American presidents held regular summit meetings with Soviet leaders throughout the Cold War, achieving major arms-control agreements while remaining critical of Soviet human-rights violations. Richard Nixon’s visit to a totalitarian China in 1972 transformed America’s relationship with China and, eventually, China’s with the rest of the world.

There were few opportunities for Mr. Biden to show that kind of statesmanship on this visit, but that does not make incremental progress through diplomacy less valuable. Mr. Biden was right to release the intelligence report implicating Prince Mohammed in the assassination of Mr. Khashoggi; he is also right to recognize that the prince has made some headway on modernizing his kingdom, and that the alliance with Saudi Arabia is key to containing Iran, ending the conflict in Yemen, ensuring the security of Israel and restoring a modicum of stability to the oil market. Saudi Arabia’s work to restore unity among the countries of the Gulf Cooperation Council and to maintain a truce in Yemen showed the value of this relationship.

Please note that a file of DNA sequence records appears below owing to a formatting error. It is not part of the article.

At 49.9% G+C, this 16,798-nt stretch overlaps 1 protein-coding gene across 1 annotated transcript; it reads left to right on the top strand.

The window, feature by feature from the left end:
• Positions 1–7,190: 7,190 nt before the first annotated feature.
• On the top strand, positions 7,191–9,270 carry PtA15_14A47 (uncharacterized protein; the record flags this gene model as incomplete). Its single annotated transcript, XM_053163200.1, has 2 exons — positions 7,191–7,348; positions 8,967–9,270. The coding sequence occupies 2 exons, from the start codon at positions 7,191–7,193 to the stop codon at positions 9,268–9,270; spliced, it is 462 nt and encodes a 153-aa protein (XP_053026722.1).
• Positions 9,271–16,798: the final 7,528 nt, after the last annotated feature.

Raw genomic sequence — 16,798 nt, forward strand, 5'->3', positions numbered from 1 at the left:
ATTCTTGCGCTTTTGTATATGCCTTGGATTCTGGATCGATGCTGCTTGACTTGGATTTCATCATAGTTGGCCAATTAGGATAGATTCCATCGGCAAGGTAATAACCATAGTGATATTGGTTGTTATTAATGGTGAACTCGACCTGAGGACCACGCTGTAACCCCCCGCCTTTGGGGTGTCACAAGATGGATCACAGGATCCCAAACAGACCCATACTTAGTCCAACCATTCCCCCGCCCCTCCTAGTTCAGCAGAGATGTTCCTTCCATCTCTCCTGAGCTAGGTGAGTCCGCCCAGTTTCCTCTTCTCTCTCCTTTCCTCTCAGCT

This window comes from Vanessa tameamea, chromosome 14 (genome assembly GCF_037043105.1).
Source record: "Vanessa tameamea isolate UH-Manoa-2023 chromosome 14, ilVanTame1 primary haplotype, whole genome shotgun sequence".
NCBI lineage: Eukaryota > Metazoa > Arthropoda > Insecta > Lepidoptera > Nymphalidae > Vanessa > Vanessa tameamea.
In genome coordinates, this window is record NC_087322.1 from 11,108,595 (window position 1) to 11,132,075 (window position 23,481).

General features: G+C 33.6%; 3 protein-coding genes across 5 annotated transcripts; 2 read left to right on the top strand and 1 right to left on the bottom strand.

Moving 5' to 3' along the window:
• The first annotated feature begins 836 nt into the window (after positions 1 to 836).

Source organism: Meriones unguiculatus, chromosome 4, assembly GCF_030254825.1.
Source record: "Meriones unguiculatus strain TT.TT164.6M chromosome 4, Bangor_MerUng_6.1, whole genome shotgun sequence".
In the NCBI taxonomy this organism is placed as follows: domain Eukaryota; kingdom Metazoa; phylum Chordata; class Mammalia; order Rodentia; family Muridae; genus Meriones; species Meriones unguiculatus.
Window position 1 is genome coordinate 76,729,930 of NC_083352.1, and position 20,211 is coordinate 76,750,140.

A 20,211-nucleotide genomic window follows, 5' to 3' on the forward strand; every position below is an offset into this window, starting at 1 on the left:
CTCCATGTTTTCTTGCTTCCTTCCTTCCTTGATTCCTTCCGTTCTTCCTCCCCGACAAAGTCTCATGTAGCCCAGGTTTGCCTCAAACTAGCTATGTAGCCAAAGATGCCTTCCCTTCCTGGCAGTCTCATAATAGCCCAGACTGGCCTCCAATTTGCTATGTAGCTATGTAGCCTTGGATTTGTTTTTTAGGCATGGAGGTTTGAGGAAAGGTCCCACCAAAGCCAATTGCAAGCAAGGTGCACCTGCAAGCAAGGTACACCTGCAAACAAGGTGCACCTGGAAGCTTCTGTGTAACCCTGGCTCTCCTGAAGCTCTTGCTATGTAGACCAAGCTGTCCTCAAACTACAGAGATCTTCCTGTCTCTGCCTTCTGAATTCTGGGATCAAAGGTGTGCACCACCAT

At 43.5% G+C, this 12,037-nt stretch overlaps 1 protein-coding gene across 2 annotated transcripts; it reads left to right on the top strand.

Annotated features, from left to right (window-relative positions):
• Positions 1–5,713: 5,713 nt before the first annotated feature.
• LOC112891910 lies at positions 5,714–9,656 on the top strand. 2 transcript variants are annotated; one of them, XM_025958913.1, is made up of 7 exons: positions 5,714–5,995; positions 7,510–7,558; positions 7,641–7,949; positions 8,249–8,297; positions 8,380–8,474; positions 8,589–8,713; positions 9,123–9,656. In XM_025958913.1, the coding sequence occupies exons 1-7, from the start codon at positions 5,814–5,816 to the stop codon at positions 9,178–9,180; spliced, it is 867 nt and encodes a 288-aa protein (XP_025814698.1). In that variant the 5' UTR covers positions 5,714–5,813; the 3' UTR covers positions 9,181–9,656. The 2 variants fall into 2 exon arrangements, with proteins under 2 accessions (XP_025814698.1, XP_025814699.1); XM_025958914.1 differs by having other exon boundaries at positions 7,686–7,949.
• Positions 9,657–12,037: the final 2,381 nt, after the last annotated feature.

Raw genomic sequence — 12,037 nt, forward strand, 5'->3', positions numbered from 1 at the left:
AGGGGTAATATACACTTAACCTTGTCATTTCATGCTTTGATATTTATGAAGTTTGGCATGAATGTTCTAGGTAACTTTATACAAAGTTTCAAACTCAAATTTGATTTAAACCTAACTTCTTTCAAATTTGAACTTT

Mr. Biden is also right in not rejecting out of hand the Abraham Accords, which the Trump administration helped achieve. The accords marked a normalization of relations between Israel and two Gulf states, the United Arab Emirates and Bahrain, as well as Morocco and Sudan. Although they were criticized for, in effect, sidelining the Palestinians, the agreements formed a basis for other Arab states to consider forging relations with Israel. And he is right to talk to Saudi Arabia about an increase in oil production. Such a move is unlikely to have a significant impact on prices at American gas pumps in the short term, but it is essential — for the American economy and for the coalition supporting Ukraine — that Mr. Biden do whatever he can to ease the pressure on global oil markets.

While there is a natural impulse to look for grand gestures on every presidential visit abroad, there are other places and other issues where this administration needs to advance a broader and more ambitious agenda — especially climate change, Ukraine and China. This is not the moment for bold new Middle East policies. Mr. Biden is doing the right thing by treating the region’s issues as part of a bigger picture.